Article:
An unconvincing charade - and a plan?

[TamilNet, Monday, 14 July 1997, 23:59 GMT]
The Sri Lankan police claim to have arrested 3 men suspected of assassinating the TULF MP, Mr. A. Thangathurai at a Trincomalee school. The Sri Lankan government claims the trio are Tamil Tigers. However, the government's zealous claims are being viewed with increasing skepticism by friends and foes alike.

Thangathurai MP The Sri Lankan police insist that the three Tamil men arrested in Trincomalee last week are members of the LTTE. The police claim that Mr. Thangathurai was killed because he was responsible for developing Trincomalee district.

However, the evidence for the charges and the motive itself are laughably flimsy. Whilst Mr. Thangathurai was in charge of the Trincomalee administration, his death would hardly interrupt the central government driven developments, particularly as the Sinhalese parts of the district are benefiting most.

As one Sri Lankan political analyst observed, "the on-going disparity between the Sinhalese haves and the Tamil have not's in Trinco is a source of resentment within the Tamil community, which the LTTE has been successfully exploiting for years...In any case, the development of a city that is designated as the future capital of a separate Tamil state would hardly be disagreeable [to the LTTE]."

The police claim to have recovered explosives as well as LTTE 'fund raising forms' from one suspect. Given the assassination of the MP would have had to be planned well ahead, it is doubtful that any assassins would not have destroyed evidence that would link them to their organisations ahead of the attack.

Skepticism of government claims is being voiced from all sides. According to the Sri Lankan weekly, the Sunday Times, a Sinhalese army officer, Brigadier Nihal Jayakody has said that he could not point the finger at anybody yet.

The Brigadier is also said to have criticised the school authorities for not informing the police of the MP's visit, a somewhat unfair comment as Mr. Thangathurai's security should have been the responsibility of his state-provided security detail.

Echoing sentiments expressed to TamilNet, the Sunday Times also reports that Trincomalee residents spoke of 'mercenaries' being responsible for the killing. The members of various armed Tamil militia opposed to the LTTE are working with the Sri Lankan army in several parts of the island. Trincomalee has a significant number of gunmen from groups such as PLOTE, EPRLF and TELO all of whom are competing for the lucrative contracts to develop the town.

According to the paper, the TULF Vice President, Mr. V. Anandasangaree has said that "various groups had been given weapons and the blame could not be put on the LTTE without concrete proof," a view shared by the party leader Mr. M. Sivasithamparam.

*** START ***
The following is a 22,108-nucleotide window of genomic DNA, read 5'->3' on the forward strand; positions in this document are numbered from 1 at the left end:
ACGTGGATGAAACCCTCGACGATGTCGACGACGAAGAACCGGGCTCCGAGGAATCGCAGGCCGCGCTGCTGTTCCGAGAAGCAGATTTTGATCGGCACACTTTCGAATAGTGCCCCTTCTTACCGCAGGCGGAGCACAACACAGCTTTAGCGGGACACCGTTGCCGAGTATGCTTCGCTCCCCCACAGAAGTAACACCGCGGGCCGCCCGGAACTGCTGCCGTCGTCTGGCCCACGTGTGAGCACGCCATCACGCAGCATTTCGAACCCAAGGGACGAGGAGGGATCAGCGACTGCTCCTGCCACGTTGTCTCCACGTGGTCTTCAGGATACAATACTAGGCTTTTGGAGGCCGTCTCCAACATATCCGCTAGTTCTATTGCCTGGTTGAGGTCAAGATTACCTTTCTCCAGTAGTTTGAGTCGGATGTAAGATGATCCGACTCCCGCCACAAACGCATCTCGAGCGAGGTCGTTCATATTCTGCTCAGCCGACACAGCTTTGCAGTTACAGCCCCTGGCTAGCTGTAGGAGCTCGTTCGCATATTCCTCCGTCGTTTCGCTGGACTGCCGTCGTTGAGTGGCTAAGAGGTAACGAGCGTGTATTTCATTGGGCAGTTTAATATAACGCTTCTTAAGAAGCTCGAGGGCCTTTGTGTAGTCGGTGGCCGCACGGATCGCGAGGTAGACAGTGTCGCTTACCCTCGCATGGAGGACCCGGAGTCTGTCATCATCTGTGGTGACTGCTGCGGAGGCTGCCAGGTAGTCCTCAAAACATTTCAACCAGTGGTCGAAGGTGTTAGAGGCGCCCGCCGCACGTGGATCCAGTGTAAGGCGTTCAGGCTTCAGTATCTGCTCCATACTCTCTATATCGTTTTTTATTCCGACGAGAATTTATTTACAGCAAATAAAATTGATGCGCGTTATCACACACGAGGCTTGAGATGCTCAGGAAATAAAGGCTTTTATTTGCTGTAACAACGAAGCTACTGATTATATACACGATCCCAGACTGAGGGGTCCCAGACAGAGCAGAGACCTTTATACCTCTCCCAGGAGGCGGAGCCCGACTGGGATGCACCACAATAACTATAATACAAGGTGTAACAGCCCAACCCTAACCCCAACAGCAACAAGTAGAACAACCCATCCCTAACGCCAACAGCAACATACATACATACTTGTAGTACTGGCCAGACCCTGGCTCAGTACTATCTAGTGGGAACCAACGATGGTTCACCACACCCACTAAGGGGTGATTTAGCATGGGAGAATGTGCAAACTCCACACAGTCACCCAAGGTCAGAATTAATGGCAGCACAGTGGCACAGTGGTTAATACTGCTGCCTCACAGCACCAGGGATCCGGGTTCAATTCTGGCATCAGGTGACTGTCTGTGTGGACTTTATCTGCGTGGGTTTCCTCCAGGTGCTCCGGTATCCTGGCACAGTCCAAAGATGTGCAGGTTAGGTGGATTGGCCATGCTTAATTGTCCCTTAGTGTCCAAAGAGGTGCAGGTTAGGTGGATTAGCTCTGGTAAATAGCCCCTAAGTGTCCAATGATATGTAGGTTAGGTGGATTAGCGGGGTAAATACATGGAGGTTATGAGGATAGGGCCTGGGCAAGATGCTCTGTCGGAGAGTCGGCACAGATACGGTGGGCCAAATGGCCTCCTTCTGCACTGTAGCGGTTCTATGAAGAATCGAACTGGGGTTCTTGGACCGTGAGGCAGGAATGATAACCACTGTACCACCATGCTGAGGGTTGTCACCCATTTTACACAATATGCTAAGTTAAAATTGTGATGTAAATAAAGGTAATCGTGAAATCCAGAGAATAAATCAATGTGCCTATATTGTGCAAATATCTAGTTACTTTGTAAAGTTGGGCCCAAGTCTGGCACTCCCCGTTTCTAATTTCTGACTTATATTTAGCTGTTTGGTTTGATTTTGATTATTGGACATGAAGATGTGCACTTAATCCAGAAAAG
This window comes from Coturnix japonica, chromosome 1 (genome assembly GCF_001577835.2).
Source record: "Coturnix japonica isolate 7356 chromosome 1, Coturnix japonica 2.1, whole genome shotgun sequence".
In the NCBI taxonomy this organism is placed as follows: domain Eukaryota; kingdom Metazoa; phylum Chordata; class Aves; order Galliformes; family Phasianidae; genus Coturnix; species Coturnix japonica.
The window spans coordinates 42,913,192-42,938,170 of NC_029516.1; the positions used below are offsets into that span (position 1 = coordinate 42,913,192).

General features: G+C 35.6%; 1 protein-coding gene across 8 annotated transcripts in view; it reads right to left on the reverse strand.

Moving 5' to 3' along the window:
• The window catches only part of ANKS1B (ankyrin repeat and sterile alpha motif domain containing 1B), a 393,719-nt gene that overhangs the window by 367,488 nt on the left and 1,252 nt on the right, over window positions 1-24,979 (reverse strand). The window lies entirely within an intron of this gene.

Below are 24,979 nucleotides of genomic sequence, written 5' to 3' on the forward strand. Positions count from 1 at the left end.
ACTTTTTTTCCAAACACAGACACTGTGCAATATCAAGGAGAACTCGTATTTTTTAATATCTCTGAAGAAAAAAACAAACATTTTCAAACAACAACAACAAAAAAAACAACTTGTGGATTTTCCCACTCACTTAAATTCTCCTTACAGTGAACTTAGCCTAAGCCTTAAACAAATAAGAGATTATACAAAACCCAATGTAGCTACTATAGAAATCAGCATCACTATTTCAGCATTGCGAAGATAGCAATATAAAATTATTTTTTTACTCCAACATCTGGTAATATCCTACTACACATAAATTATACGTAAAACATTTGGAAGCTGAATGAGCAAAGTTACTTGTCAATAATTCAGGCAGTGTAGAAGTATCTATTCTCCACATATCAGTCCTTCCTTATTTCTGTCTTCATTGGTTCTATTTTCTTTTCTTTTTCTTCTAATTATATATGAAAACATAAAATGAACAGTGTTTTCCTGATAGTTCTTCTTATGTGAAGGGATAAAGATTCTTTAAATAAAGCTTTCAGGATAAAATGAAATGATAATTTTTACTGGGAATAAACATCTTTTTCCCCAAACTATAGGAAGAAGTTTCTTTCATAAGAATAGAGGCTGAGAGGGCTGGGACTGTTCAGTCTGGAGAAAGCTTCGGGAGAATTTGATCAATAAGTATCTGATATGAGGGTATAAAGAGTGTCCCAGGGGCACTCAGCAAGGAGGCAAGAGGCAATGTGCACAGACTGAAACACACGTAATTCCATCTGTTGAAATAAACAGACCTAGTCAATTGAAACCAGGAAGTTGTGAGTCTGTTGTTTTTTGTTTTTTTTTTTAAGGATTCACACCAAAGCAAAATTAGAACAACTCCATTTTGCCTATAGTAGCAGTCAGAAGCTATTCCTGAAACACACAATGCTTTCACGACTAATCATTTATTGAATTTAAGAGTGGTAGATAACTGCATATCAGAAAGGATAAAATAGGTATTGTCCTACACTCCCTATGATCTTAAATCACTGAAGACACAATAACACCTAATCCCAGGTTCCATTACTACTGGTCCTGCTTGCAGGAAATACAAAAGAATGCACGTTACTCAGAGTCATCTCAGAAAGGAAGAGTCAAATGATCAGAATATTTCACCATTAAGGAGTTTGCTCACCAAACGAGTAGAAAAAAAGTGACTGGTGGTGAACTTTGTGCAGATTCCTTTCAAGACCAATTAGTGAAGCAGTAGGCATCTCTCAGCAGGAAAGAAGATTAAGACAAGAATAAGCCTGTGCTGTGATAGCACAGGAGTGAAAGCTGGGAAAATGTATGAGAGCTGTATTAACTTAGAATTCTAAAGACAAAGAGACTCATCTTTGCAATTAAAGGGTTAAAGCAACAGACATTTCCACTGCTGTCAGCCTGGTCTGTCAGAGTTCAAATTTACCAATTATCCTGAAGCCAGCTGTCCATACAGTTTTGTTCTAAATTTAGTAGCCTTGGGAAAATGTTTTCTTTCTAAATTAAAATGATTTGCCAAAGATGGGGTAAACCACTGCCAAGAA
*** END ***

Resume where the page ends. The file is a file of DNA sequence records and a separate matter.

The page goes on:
The Sunday Times said that Mr. Thangathurai's family did not wish to comment until the 'investigation' was over.

Whilst the possibility of the LTTE being responsible for the attack is not being absolutely ruled out, most observers agree that were the Tigers to have done it, they would not have killed other innocent Tamil bystanders, (and risked a loss in sympathy amongst Trincomalee Tamils) and certainly not have left such a blatant trail.

The Sri Lankan police are inherently loyal to the Sri Lankan state and vehemently anti-Tamil. Predominantly Sinhalese, the state police have been responsible for widespread violations of human rights in the Tamil homelands where they have been deployed.

The prompt arrest of a number of Tamil suspects and the 'discovery' of LTTE paraphernalia as well the government's immediate and unsubstantiated claim that the LTTE is responsible for the killing has convinced many observers that the Sri Lankan government has an ulterior motive. However, the observers are not united in their speculation as to what this motive might be.

The general opinion is that the government simply does not know who was responsible for the killing but is seizing the opportunity to blame the LTTE. As international opinion forces the Sri Lankan government of the moral high ground it secured in 1995, the Government may be grasping every single opportunity that will help to "brand" the LTTE as "terrorists."

Many others believe that the government does know who killed Mr. Thangathurai, but is desperate to conceal it. This has lead to further speculation as to who might be responsible, with the armed Tamil militia being commonly suspected.

Another emerging view is that Mr. Thangathurai was 'removed' as he could have been a critic of the government's proposed devolution proposals to be revealed later this year. Though the Sri Lankan government has released some of these proposals, the most important sections are yet to be unveiled. One of these crucial issues is the merger of the Northern and Eastern provinces of the island. The future [Tamil or Sinhalese] administration of Trincomalee is the bone of contention.

To appease the powerful Sinhala supremist lobby, the government cannot merge the two provinces, placing Trincomalee in the 'Tamil' province. At the same time the Tamil parties are adamant that the merger must go ahead. The merger would represent the first step to consolidating the Tamil homelands which the Tamils are keen to achieve and the Sinhalese (and the government which they dominate) are determined to prevent.

The TULF party leader has also pointed out that the TULF has enemies amongst the Sinhalese too.

The view that the government is generating a smoke screen is being increasingly expressed, particularly in the light of the clumsy charade that seems to be played out by the Sri Lankan police. The LTTE has now drifted to the bottom of the list of suspects for most observers.


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